It's easy to understand why Arlington Road sat on the studio shelf for nearly a year. No, the film isn't awful; rather, it's an extremely edgy and ultimately bleak thriller that offers no clear-cut heroes or villains. In other words, Hollywood had no idea how to sell it. Director Mark Pellington's underrated directorial debut, Going All the Way, suffered the same fate, essentially because the film-maker's presentation of suburban America often shifts dramatically within the same film. Characters are usually miserable and bordering on meltdown, no situation is straightforward... and things usually end badly. Arlington Road begins as an astute study of suburban paranoia. Michael Faraday (a face-pinched Jeff Bridges, who spends most of the film on the brink of tears) is a college professor who teaches American history courses on terrorism. He's been a conspiracy freak since his wife, an FBI agent, was killed during a botched raid that feels like a thinly fictionalised reference to the Waco tragedy. After saving the life of his next-door neighbour's child, he initially befriends the family (Tim Robbins and Joan Cusack), but soon believes the husband is a terrorist. The first half of the film mocks Faraday: he has no real evidence and is not the most stable of protagonists. Despite the fact that it was government paranoia that got his wife killed, Faraday repeats the same type of behaviour. Pellington shifts gears in the second half, however, and for a while, it seems that the film has simultaneously sunk into a cheap, high-octane brand of Hollywood entertainment and undermined its own point. But Arlington Road possesses a stunning ending that's a real gut punch, one that may leave you needing a second viewing to catch all of its smartly executed setup. --Dave McCoy [show more]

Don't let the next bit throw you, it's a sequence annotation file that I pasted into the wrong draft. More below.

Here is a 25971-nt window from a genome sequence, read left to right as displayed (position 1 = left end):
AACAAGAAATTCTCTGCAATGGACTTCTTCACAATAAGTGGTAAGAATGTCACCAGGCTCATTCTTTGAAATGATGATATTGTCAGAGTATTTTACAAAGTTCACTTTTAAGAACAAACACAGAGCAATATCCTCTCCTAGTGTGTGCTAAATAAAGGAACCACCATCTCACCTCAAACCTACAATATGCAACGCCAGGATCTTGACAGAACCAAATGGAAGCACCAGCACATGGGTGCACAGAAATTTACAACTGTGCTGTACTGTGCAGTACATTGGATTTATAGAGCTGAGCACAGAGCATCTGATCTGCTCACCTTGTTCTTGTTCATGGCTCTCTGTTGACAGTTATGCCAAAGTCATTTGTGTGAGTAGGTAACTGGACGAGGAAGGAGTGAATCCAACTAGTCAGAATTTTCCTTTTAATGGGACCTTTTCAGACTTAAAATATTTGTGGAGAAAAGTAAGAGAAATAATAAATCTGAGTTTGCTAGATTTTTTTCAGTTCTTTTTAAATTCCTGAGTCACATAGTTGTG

We will publish your review of Arlington Road on DVD within a few days as long as it meets our guidelines.
None of your personal details will be passed on to any other third party.
Crime thriller directed by Mark Pellington and starring Jeff Bridges, Tim Robbins and Joan Cusack. History professor Michael Faraday (Bridges) lives with his ten-year-old son Grant (Spencer Treat Clark) and is trying to come to terms with the death of his wife that occurred two years earlier. Life seems to be improving when they befriend the Langs, a new family that have moved into the neighbourhood. Mr Lang (Robbins) however, appears to be behaving strangely, and a series of lies makes Michael suspicious that all is not as it seems in their household.